Power collaboration in East Africa follows Nordic model
Norway, Sweden, Denmark and Finland have collaborated on supplying electricity to the Nordic region since the beginning of the 1960s. Now a similar collaboration will be established between Kenya, Uganda and Tanzania, which will make the most of the differences in the countries’ power systems.
Kenya, Uganda and Tanzania have different energy mixes and different types of power production. Also, the climate and consumption are different. Much of the hydropower is generated from the big rivers near the Great Rift Valley and Lake Victoria, whereas the major industrial consumption centres are in densely populated areas such as Nairobi in Kenya. Statnett is now assisting the transmission system operators in these countries by establishing a formal collaboration to ensure more efficient use of the power resources.
“The Nordic collaboration was developed over many years and is based on making the most of the differences between the countries,” explains head of Statnett’s consulting department Siw Anethe Rinker. Most of Norway’s power production comes from hydropower, whereas the power system in, for instance, Denmark is based on less flexible wind power and fossil power generation. The differences between the countries have over several years been used to increase security of supply and ensure efficient operation and power system development. “Connecting the different power markets and operating areas has many benefits. It can increase security of supply and quality of operations, as well as ensure more efficient use of resources. It also facilitates value creation,” Rinker points out.
In many ways, Uganda, Kenya and Tanzania are where the Nordic countries were at the beginning of the 1960s. “We have not had traditions for extensive collaboration between the countries in our region,” says Deputy Chief Executive Officer William Kiryahika of theUganda Electricity Transmission Company Limited (UETCL). Moreover, we see that increased cooperation provides opportunities for more efficient use of the differences in the energy systems. The systems are different. Uganda currently has a lot of hydropower, whereas Kenya has hydropower and geothermal power and Tanzania more gas and coal power.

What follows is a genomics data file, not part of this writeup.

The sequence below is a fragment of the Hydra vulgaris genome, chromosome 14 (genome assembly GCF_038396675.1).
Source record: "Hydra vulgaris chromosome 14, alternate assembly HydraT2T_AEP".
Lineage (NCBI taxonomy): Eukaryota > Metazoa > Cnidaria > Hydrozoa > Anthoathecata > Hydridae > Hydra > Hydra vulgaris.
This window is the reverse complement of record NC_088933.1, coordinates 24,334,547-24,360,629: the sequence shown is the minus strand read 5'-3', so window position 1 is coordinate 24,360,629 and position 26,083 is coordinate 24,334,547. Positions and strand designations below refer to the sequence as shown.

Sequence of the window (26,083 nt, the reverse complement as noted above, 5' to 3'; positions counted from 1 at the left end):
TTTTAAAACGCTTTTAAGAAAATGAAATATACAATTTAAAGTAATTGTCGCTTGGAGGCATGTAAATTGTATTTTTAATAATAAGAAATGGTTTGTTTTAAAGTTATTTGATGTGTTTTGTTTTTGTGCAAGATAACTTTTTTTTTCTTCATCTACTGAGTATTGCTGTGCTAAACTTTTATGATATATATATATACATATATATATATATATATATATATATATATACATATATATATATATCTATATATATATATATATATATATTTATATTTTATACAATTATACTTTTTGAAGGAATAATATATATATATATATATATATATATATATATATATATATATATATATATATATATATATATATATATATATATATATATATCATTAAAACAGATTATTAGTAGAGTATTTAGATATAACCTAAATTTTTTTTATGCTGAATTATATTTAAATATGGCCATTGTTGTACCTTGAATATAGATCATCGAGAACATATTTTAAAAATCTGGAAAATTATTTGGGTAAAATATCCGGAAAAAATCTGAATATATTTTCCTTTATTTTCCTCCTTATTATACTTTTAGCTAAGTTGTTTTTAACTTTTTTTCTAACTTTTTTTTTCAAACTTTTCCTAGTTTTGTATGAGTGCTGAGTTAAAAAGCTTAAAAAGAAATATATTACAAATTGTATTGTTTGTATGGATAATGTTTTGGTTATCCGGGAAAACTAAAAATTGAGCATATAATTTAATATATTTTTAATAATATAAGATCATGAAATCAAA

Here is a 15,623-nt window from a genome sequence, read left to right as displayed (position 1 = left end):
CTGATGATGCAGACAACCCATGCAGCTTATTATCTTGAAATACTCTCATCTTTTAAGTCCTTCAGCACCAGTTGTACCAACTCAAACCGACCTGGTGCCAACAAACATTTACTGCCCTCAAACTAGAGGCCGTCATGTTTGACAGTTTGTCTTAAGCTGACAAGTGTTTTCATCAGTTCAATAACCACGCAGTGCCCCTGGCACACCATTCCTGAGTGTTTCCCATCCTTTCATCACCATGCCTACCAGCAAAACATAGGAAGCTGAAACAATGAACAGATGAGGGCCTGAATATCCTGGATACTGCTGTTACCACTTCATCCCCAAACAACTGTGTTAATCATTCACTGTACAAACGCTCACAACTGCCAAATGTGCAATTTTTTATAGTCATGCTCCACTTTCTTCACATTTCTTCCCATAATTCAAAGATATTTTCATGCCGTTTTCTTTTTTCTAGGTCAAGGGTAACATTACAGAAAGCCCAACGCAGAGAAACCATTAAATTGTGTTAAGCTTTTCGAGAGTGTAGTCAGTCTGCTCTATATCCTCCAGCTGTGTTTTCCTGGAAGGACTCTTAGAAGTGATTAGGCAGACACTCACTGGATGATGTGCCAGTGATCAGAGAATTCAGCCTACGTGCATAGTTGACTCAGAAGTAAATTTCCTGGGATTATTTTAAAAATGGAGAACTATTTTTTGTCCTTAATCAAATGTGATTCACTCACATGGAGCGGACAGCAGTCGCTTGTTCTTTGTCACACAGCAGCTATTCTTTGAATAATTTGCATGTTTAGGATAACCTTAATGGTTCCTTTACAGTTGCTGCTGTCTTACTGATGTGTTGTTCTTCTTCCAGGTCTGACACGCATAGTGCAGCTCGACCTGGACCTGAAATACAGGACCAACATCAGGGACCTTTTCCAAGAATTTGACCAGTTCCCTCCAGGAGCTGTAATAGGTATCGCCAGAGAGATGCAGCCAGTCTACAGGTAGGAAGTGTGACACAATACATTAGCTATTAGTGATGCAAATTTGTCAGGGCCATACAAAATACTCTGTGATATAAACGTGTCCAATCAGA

Det ligger store muligheter i å koble ulike kraftmarkeder og driftsområder. Det kan øke forsyningssikkerheten og driftskvaliteten, og gi bedre utnyttelse av ressurser.
Different power systems, droughts and seasonal variations
Tanzania is planning to reinforce the country’s links with both Uganda and Kenya, including establishing an interconnector from Zambia through Tanzania to Kenya. “In addition to the power generation differences, the region has to handle major seasonal variations and sometimes long drought periods,” explains Investment Manager Declan P. Mhaiki of the Tanzania Electricity Supply Company (TANESCO). Thus, connecting the power systems will increase security of supply.
In Kenya, the power system is already connected to the power grid in Uganda, and there are plans to increase this capacity and to connect the power grids in Kenya and Tanzania. “There are many opportunities, but at the moment there is no system for utilising power surpluses or shortfalls,” says Benson Muriithi Chief Manger Energy Transmission of Kenya Power. He expects that closer collaboration between the countries will improve security of supply and ensure more efficient use of the power resources.
“The transmission system operators are essential for power sector developments and key to electrifying the countries as well as for facilitating value creation across the countries. Our contribution will be to impart and establish expertise in the energy sector and management to help our partner companies to fulfil their role as dependable and responsible system operators,” Rinker explains.
The Nordic collaboration started 50 years ago. It took more than 30 years to establish a common Nordic power exchange. Establishing cross-boundary collaboration takes time. But the first ground has been broken and hopefully the experiences from Norway and the Nordic countries will contribute to a speedier development in East Africa.
Text: Gunnar Romsaas Photo: Statnett